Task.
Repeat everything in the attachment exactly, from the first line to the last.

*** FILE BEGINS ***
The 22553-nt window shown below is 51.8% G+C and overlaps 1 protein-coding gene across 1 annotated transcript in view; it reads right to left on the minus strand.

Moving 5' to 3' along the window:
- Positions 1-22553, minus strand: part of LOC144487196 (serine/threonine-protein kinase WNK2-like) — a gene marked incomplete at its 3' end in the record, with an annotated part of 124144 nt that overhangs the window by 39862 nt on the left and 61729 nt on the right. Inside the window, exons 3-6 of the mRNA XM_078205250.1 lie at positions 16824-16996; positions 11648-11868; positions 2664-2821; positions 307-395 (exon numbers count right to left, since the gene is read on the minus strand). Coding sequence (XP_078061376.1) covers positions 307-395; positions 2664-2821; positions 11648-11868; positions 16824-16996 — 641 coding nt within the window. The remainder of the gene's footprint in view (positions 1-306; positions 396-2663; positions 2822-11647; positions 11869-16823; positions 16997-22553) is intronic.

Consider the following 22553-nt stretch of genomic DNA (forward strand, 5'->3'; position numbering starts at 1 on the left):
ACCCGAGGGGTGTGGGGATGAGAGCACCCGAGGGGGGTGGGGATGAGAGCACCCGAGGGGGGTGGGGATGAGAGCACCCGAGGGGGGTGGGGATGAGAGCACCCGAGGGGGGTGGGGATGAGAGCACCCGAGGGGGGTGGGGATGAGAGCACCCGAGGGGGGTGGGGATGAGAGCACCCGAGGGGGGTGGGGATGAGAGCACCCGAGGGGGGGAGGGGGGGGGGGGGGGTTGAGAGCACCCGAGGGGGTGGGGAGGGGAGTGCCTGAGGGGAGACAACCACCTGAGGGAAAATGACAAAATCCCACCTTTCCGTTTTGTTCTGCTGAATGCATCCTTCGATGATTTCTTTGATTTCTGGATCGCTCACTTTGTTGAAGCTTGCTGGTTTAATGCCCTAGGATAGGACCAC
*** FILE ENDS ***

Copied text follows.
The 22553-nt window shown below is 51.8% G+C and overlaps 1 protein-coding gene across 1 annotated transcript in view; it reads right to left on the minus strand.

Moving 5' to 3' along the window:
- Positions 1-22553, minus strand: part of LOC144487196 (serine/threonine-protein kinase WNK2-like) — a gene marked incomplete at its 3' end in the record, with an annotated part of 124144 nt that overhangs the window by 39862 nt on the left and 61729 nt on the right. Inside the window, exons 3-6 of the mRNA XM_078205250.1 lie at positions 16824-16996; positions 11648-11868; positions 2664-2821; positions 307-395 (exon numbers count right to left, since the gene is read on the minus strand). Coding sequence (XP_078061376.1) covers positions 307-395; positions 2664-2821; positions 11648-11868; positions 16824-16996 — 641 coding nt within the window. The remainder of the gene's footprint in view (positions 1-306; positions 396-2663; positions 2822-11647; positions 11869-16823; positions 16997-22553) is intronic.

Consider the following 22553-nt stretch of genomic DNA (forward strand, 5'->3'; position numbering starts at 1 on the left):
ACCCGAGGGGTGTGGGGATGAGAGCACCCGAGGGGGGTGGGGATGAGAGCACCCGAGGGGGGTGGGGATGAGAGCACCCGAGGGGGGTGGGGATGAGAGCACCCGAGGGGGGTGGGGATGAGAGCACCCGAGGGGGGTGGGGATGAGAGCACCCGAGGGGGGTGGGGATGAGAGCACCCGAGGGGGGTGGGGATGAGAGCACCCGAGGGGGGGAGGGGGGGGGGGGGGGTTGAGAGCACCCGAGGGGGTGGGGAGGGGAGTGCCTGAGGGGAGACAACCACCTGAGGGAAAATGACAAAATCCCACCTTTCCGTTTTGTTCTGCTGAATGCATCCTTCGATGATTTCTTTGATTTCTGGATCGCTCACTTTGTTGAAGCTTGCTGGTTTAATGCCCTAGGATAGGACCAC